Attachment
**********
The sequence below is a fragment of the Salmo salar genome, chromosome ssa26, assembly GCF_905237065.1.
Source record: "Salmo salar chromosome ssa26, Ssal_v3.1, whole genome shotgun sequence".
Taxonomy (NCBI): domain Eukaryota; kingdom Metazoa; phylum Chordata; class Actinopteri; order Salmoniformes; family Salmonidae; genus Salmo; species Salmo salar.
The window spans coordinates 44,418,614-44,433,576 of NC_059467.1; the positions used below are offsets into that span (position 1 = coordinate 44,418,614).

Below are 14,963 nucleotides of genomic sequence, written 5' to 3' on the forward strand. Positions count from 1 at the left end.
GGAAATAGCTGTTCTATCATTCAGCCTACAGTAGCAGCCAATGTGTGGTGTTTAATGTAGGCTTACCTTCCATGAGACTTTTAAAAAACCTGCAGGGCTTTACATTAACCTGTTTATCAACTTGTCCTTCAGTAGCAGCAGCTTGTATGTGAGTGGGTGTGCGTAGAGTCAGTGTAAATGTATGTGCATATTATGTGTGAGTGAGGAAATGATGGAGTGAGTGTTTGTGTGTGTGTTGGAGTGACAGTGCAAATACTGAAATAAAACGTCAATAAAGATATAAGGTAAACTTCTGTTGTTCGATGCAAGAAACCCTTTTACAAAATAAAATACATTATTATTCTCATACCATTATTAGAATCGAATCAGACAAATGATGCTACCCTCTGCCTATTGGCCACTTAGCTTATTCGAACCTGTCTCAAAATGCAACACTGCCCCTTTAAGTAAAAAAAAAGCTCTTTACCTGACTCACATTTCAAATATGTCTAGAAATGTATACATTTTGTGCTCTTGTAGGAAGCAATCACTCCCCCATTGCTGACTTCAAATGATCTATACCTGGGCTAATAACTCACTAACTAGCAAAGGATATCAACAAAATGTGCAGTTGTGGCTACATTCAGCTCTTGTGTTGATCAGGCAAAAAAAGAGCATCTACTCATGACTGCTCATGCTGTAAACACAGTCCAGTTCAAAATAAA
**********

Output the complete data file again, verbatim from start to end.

The sequence below is a fragment of the Salmo salar genome, chromosome ssa26, assembly GCF_905237065.1.
Source record: "Salmo salar chromosome ssa26, Ssal_v3.1, whole genome shotgun sequence".
Taxonomy (NCBI): domain Eukaryota; kingdom Metazoa; phylum Chordata; class Actinopteri; order Salmoniformes; family Salmonidae; genus Salmo; species Salmo salar.
The window spans coordinates 44,418,614-44,433,576 of NC_059467.1; the positions used below are offsets into that span (position 1 = coordinate 44,418,614).

Below are 14,963 nucleotides of genomic sequence, written 5' to 3' on the forward strand. Positions count from 1 at the left end.
GGAAATAGCTGTTCTATCATTCAGCCTACAGTAGCAGCCAATGTGTGGTGTTTAATGTAGGCTTACCTTCCATGAGACTTTTAAAAAACCTGCAGGGCTTTACATTAACCTGTTTATCAACTTGTCCTTCAGTAGCAGCAGCTTGTATGTGAGTGGGTGTGCGTAGAGTCAGTGTAAATGTATGTGCATATTATGTGTGAGTGAGGAAATGATGGAGTGAGTGTTTGTGTGTGTGTTGGAGTGACAGTGCAAATACTGAAATAAAACGTCAATAAAGATATAAGGTAAACTTCTGTTGTTCGATGCAAGAAACCCTTTTACAAAATAAAATACATTATTATTCTCATACCATTATTAGAATCGAATCAGACAAATGATGCTACCCTCTGCCTATTGGCCACTTAGCTTATTCGAACCTGTCTCAAAATGCAACACTGCCCCTTTAAGTAAAAAAAAAGCTCTTTACCTGACTCACATTTCAAATATGTCTAGAAATGTATACATTTTGTGCTCTTGTAGGAAGCAATCACTCCCCCATTGCTGACTTCAAATGATCTATACCTGGGCTAATAACTCACTAACTAGCAAAGGATATCAACAAAATGTGCAGTTGTGGCTACATTCAGCTCTTGTGTTGATCAGGCAAAAAAAGAGCATCTACTCATGACTGCTCATGCTGTAAACACAGTCCAGTTCAAAATAAA